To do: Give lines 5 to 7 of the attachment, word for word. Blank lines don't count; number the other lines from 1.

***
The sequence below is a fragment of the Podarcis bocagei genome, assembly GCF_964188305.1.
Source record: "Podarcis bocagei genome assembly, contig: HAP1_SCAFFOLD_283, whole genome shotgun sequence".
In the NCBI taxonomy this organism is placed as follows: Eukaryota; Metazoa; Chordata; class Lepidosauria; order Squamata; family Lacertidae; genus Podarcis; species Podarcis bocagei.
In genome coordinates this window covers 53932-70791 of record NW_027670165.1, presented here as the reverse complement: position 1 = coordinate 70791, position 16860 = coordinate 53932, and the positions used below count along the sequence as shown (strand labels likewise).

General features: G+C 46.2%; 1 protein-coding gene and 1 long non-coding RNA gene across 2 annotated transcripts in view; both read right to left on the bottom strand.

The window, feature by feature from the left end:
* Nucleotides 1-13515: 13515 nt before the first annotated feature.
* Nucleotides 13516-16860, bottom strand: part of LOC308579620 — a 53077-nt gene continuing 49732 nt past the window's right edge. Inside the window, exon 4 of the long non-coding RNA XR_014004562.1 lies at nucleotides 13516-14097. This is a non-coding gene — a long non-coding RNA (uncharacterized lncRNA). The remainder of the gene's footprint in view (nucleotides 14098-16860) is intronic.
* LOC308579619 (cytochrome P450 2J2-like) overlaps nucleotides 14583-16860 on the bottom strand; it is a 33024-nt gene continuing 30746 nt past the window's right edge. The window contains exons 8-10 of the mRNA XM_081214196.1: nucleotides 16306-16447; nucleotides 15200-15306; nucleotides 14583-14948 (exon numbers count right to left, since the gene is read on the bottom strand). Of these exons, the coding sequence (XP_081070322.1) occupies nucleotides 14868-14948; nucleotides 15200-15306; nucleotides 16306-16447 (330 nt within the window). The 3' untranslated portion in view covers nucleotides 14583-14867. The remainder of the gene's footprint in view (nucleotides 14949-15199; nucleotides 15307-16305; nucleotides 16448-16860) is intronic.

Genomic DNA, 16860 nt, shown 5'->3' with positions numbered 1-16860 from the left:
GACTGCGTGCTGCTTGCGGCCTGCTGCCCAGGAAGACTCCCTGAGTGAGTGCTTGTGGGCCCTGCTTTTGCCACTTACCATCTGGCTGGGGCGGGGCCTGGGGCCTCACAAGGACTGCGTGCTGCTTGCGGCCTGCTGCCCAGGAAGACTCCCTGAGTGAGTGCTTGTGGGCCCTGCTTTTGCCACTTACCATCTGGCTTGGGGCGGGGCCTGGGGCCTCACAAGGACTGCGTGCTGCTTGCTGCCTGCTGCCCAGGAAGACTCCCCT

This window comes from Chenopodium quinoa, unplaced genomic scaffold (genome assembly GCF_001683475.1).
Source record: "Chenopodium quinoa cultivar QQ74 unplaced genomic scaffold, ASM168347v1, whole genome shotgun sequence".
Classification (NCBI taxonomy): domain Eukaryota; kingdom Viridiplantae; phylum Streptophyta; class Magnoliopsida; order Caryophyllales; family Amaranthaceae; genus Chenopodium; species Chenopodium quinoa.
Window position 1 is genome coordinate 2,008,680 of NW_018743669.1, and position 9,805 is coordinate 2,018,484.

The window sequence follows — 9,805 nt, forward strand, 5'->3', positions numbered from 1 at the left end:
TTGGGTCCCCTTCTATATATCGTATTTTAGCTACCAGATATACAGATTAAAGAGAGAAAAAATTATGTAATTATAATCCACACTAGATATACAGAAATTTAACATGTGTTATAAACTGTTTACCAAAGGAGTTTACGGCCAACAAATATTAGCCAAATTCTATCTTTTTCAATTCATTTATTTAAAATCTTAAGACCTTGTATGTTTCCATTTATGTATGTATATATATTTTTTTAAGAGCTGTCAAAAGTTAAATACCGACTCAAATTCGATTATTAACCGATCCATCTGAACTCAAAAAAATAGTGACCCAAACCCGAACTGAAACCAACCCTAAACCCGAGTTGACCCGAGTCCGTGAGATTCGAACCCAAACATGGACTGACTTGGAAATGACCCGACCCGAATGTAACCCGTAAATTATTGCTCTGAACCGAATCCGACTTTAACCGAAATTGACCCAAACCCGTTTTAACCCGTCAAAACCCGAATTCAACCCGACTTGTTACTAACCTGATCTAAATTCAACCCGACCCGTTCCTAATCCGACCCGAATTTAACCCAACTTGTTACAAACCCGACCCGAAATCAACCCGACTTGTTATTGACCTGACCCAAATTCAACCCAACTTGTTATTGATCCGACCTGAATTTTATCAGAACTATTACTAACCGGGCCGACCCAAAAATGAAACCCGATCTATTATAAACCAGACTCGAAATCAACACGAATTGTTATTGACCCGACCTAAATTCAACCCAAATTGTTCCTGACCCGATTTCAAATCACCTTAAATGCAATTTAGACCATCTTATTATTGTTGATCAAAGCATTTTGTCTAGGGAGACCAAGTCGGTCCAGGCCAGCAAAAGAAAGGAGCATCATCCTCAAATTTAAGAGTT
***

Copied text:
General features: G+C 46.2%; 1 protein-coding gene and 1 long non-coding RNA gene across 2 annotated transcripts in view; both read right to left on the bottom strand.

The window, feature by feature from the left end:
* Nucleotides 1-13515: 13515 nt before the first annotated feature.